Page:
But the elections in the Palestinian Authority and in Egypt are not the only disappointments that have been suffered by supporters of the Bush Doctrine, and particularly those who are most passionate about its commitment to democratization. In some instances (as with Iran) Bush has moved at a slower pace than these fervent democratizers would wish and believe possible; in others (as with Syria and Saudi Arabia) there has been temporizing whose wisdom they question; and in still others (as with Egypt) there has been a failure to counter setbacks as forcefully as they think should be done. Some even accuse the President of thereby having betrayed the very assurances he makes when he addresses himself in the Second Inaugural directly to “the peoples of the world”:
All who live in tyranny and hopelessness can know: the United States will not ignore your oppression, or excuse your oppressors. When you stand for liberty, we will stand with you.
Democratic reformers facing repression, prison, or exile can know: America sees you for who you are: the future leaders of your free country.
Nevertheless, and for all the prudential considerations that have entered into the implementation of the new policy, the overriding truth is that, thanks to George W. Bush — and to George W. Bush alone — the Middle East has been “unfrozen” and that, whatever else may or may not happen, and no matter how many cautious hesitations and tactical detours or retreats may be dictated by prudential judgment, one thing is certain: so long as the Bush Doctrine remains in force, there will be no renewal of the old “pact with Arab tyranny.”
Furthermore, the spillover effect of bringing our policy in the Middle East into line with “the great liberating tradition of this Nation” has begun to be felt in other regions as well. Thus, the nonviolent democratic Revolution that broke out in Georgia in 2003 and that inspired two others in the former Soviet Union (in Ukraine and then Kyrgyzstan), can be traced directly to the influence of the Bush Doctrine. We have this on the authority of the president of Georgia himself: “One thing I can tell you, Mr. President,” he said to Bush on a visit to Washington, “your freedom agenda does, indeed, work. I mean, you can see it in Georgia.” It is a development of this kind that lends weight to the universalist claim in the Second Inaugural that “we have lit… a fire in the minds of men,” and that “one day this untamed fire of freedom will reach the darkest corners of our world.”
TO BE SURE, the count is still far from in on this grand promise, even where the Middle East alone is concerned. Or perhaps I should say especially where the Middle East is concerned, since there are those who argue that the Muslim world lacks the necessary political, social, and economic preconditions for democratization. But this line of argument ignores or downplays or simply brushes aside the astonishing progress toward democratization that has already been made both in Afghanistan and Iraq. The same line of argument also runs afoul of the judgment of Bernard Lewis, the greatest contemporary authority on the region, who tells us that it is “demonstrably absurd in historical terms.” In any case, Lewis adds, we have no choice: “Either we bring them freedom, or they destroy us.”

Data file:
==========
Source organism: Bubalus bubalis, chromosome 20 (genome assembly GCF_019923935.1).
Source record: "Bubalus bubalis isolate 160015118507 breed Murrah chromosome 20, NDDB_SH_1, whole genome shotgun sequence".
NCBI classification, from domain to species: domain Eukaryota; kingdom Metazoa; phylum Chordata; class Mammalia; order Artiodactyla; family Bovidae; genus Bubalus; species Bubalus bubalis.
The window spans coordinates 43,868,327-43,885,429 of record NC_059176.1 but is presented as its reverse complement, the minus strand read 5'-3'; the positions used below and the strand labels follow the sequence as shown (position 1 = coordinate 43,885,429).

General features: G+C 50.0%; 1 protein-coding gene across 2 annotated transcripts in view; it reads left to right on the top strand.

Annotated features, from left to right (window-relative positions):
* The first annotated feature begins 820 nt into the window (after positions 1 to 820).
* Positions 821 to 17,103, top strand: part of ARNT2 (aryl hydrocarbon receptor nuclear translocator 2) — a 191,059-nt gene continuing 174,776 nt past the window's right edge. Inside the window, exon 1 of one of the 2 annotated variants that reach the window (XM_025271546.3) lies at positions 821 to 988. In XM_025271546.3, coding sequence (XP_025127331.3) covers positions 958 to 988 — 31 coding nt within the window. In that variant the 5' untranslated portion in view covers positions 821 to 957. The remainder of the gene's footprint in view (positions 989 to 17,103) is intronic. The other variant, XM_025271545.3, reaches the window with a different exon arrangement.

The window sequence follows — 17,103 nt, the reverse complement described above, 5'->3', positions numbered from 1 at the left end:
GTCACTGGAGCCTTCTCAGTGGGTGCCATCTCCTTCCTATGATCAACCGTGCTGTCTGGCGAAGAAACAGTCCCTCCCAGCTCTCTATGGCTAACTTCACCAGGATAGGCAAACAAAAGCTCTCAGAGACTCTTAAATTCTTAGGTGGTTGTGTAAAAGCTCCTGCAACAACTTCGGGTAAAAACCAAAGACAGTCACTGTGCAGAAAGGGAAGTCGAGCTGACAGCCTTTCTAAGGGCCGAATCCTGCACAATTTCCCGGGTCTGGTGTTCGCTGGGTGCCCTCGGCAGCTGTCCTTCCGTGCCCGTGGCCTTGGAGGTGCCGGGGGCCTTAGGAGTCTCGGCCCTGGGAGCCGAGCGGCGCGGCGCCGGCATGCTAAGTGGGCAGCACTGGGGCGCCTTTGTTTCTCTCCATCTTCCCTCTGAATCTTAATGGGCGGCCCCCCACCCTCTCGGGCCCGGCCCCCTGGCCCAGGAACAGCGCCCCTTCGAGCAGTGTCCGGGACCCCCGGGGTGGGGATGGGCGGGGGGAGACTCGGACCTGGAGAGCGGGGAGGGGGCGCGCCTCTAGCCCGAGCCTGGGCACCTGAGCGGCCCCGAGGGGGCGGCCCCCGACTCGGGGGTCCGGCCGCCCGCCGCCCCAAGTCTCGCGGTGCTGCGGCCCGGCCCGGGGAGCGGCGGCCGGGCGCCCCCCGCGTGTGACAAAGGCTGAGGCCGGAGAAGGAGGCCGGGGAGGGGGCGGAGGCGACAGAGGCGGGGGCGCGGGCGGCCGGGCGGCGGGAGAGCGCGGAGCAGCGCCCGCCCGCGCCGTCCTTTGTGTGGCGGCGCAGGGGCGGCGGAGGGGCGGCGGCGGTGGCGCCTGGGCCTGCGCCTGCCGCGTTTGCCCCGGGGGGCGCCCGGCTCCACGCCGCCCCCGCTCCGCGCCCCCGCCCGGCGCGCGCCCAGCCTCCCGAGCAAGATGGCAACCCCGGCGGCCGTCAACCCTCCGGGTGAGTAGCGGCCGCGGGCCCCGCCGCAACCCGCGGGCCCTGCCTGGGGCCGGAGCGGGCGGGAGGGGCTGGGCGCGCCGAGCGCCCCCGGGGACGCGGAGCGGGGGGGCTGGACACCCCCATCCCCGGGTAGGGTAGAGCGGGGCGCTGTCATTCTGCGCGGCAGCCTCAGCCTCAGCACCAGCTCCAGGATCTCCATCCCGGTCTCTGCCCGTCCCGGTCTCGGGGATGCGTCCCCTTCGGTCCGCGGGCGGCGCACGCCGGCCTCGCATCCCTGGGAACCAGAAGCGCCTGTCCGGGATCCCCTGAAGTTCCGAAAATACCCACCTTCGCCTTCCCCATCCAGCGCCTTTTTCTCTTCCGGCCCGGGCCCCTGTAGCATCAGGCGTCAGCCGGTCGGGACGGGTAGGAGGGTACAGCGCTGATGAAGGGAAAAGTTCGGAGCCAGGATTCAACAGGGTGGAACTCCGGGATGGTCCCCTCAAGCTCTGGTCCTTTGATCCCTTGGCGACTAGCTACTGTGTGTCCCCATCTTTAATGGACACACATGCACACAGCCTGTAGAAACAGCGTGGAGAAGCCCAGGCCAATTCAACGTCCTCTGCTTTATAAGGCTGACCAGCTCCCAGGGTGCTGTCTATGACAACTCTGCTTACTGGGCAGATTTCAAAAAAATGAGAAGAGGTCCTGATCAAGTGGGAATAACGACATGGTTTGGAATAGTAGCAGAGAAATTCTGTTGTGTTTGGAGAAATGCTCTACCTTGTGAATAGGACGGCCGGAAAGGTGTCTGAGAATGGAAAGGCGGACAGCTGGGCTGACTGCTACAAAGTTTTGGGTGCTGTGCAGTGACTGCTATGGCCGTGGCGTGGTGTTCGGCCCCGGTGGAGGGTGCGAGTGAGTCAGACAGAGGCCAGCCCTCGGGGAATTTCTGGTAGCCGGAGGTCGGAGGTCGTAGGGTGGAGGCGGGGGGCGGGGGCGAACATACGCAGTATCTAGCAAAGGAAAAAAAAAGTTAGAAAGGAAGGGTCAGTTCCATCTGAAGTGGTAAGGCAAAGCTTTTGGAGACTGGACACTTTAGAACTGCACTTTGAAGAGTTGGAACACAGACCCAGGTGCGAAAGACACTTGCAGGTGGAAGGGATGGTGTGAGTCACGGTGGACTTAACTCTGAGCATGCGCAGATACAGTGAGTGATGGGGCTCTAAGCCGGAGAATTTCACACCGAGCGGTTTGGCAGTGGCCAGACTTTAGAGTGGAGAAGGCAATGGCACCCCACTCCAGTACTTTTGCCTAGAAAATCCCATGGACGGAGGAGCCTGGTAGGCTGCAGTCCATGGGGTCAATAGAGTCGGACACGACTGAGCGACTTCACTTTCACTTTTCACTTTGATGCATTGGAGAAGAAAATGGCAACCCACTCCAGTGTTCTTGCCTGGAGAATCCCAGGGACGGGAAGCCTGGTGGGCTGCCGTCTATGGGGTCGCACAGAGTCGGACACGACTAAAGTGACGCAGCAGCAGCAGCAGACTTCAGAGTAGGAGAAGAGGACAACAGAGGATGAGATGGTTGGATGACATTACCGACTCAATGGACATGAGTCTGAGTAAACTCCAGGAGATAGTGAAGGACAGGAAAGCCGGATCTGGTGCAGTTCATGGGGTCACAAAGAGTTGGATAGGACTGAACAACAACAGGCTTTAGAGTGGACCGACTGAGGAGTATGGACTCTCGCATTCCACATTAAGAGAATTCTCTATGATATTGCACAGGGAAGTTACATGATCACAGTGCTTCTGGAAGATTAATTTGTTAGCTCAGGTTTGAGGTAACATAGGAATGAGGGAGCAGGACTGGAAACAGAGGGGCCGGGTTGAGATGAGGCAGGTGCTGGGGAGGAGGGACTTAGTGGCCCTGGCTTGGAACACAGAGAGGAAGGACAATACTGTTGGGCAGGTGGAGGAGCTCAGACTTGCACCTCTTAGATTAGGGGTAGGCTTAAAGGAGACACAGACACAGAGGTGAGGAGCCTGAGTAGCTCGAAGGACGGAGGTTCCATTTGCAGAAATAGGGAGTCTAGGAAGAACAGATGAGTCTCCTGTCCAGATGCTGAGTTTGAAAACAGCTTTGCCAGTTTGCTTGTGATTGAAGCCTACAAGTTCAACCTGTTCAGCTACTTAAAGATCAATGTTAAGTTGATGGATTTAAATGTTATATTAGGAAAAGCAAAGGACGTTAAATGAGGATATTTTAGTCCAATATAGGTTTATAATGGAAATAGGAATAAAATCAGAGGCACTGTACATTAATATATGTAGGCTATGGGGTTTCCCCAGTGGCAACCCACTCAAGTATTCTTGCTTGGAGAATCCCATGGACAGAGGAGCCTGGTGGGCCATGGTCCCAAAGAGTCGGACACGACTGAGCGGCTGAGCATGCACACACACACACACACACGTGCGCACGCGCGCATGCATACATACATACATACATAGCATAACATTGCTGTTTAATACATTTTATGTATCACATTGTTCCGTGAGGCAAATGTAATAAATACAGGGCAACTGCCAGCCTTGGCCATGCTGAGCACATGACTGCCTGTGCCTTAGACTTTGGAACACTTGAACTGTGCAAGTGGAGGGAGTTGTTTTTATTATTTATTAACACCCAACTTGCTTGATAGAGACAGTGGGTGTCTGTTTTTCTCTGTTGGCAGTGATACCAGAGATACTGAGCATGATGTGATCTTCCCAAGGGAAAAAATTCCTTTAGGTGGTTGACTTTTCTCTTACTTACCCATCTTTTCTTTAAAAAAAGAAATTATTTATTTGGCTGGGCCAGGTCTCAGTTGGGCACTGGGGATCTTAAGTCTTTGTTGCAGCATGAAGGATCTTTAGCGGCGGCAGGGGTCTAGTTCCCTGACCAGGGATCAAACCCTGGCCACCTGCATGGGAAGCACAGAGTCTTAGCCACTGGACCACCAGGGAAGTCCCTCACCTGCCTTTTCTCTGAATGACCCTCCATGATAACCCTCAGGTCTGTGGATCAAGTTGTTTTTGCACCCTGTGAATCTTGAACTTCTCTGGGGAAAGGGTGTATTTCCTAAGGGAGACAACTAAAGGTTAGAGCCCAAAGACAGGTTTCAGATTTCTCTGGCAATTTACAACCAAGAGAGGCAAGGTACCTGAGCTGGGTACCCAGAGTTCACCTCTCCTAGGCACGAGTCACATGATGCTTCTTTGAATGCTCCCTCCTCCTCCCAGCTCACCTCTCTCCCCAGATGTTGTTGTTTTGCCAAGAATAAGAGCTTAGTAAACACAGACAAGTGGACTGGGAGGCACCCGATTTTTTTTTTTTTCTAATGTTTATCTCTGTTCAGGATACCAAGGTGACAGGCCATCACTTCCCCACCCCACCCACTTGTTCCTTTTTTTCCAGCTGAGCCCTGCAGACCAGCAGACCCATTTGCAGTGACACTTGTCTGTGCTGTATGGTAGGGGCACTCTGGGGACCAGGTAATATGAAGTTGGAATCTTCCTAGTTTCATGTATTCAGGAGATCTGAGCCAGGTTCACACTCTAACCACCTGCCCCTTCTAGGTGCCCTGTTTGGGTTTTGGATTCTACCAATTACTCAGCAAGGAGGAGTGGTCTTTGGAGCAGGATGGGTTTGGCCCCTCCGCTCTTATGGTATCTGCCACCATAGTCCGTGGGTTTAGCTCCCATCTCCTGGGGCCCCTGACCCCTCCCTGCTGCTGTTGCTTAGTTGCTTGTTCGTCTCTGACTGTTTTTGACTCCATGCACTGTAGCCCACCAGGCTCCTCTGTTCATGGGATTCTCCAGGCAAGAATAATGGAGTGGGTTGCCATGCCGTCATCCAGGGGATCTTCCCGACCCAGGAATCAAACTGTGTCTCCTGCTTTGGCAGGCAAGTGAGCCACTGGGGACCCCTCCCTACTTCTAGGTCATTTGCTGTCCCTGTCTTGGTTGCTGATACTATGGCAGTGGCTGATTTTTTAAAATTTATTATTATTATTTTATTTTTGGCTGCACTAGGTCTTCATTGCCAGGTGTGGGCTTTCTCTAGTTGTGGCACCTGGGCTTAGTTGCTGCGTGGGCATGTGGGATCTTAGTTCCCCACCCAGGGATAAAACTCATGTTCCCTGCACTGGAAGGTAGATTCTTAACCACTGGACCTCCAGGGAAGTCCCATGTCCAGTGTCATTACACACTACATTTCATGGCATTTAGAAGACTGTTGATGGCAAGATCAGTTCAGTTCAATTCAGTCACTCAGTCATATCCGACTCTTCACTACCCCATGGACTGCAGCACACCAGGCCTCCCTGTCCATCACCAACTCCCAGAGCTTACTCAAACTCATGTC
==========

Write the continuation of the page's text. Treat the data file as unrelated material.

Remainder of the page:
But even if, as I believe, Lewis is right, there is still a long and rough road ahead. It took nearly 40 years — with many reversals and missteps along the way — to defeat the Communists in World War III, and the chances are that defeating the Islamofascists in World War IV will — with its own reversals and missteps along the way — take as long or longer. It is even possible that we will lack the “patience” that Bush asks of us, and that we will desert the field before the Islamofascists and their terrorist shock troops are defeated by the tide of democratization that this President has unleashed.
Assuming, however, that we can steel ourselves to stay the course until victory is ours, it will be because in our American hearts and in our American bones we know that the President is right when he tells us in his Second Inaugural that our “vital interests and our deepest beliefs are now one,” and that advancing the ideals that “created our Nation” is now “the urgent requirement of our nation’s security, and the calling of our time.”
The high nobility of this calling, and the incandescent words in which George W. Bush summons us to its service, are what convinces me that his Second Inaugural is one of the greatest speeches ever delivered by an American President.
Norman Podhoretz is the editor-at-large of Commentary and the author of ten books, including, most recently, The Norman Podhoretz Reader (Free Press). In June 2004, Mr. Podhoretz was awarded the Presidential Medal of Freedom, the nation’s highest civilian honor. This essay is the third in a ten-part series being published in successive issues of The American Spectator under the general title, “The Pursuit of Liberty: Can the Ideals That Made America Great Provide a Model for the World?” The series is supported by a grant from the John Templeton Foundation. The opinions expressed in this series are those of the authors and do not necessarily reflect the views of the John Templeton Foundation.
This article appeared in the November 2006 issue of The American Spectator. To subscribe to our monthly print edition, click here.